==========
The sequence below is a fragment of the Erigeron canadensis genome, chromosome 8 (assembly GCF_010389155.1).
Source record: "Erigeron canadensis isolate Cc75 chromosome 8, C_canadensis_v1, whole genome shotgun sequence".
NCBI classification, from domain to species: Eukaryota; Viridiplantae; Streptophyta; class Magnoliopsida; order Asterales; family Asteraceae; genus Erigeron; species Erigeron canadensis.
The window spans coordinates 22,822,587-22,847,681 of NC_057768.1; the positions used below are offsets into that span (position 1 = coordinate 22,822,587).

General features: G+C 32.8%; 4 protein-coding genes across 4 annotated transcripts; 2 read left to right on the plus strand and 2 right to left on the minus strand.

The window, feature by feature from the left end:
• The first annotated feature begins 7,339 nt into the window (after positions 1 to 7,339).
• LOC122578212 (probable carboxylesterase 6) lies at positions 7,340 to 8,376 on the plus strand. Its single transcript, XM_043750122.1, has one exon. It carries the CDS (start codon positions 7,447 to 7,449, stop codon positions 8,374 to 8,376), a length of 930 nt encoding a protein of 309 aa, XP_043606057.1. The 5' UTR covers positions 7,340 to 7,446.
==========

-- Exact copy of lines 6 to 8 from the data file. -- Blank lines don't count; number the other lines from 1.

The window, feature by feature from the left end:
• The first annotated feature begins 7,339 nt into the window (after positions 1 to 7,339).
• LOC122578212 (probable carboxylesterase 6) lies at positions 7,340 to 8,376 on the plus strand. Its single transcript, XM_043750122.1, has one exon. It carries the CDS (start codon positions 7,447 to 7,449, stop codon positions 8,374 to 8,376), a length of 930 nt encoding a protein of 309 aa, XP_043606057.1. The 5' UTR covers positions 7,340 to 7,446.